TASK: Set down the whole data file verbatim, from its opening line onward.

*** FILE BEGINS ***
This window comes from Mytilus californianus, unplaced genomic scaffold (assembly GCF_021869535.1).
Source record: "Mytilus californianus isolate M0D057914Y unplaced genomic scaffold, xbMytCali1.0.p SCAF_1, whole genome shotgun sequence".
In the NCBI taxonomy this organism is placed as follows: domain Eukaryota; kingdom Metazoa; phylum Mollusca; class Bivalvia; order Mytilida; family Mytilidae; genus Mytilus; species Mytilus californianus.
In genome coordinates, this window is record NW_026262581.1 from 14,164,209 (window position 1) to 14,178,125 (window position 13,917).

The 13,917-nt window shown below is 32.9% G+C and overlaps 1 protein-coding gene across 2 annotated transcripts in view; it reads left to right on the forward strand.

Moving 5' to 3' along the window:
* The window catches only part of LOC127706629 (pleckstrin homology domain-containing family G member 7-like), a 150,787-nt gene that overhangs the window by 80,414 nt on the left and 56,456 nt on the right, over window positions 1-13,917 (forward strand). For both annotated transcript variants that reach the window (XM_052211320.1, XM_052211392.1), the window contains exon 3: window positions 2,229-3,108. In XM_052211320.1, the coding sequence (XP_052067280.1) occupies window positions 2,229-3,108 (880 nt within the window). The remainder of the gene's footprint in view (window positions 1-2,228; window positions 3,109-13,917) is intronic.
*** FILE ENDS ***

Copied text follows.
This window comes from Mytilus californianus, unplaced genomic scaffold (assembly GCF_021869535.1).
Source record: "Mytilus californianus isolate M0D057914Y unplaced genomic scaffold, xbMytCali1.0.p SCAF_1, whole genome shotgun sequence".
In the NCBI taxonomy this organism is placed as follows: domain Eukaryota; kingdom Metazoa; phylum Mollusca; class Bivalvia; order Mytilida; family Mytilidae; genus Mytilus; species Mytilus californianus.
In genome coordinates, this window is record NW_026262581.1 from 14,164,209 (window position 1) to 14,178,125 (window position 13,917).

The 13,917-nt window shown below is 32.9% G+C and overlaps 1 protein-coding gene across 2 annotated transcripts in view; it reads left to right on the forward strand.

Moving 5' to 3' along the window:
* The window catches only part of LOC127706629 (pleckstrin homology domain-containing family G member 7-like), a 150,787-nt gene that overhangs the window by 80,414 nt on the left and 56,456 nt on the right, over window positions 1-13,917 (forward strand). For both annotated transcript variants that reach the window (XM_052211320.1, XM_052211392.1), the window contains exon 3: window positions 2,229-3,108. In XM_052211320.1, the coding sequence (XP_052067280.1) occupies window positions 2,229-3,108 (880 nt within the window). The remainder of the gene's footprint in view (window positions 1-2,228; window positions 3,109-13,917) is intronic.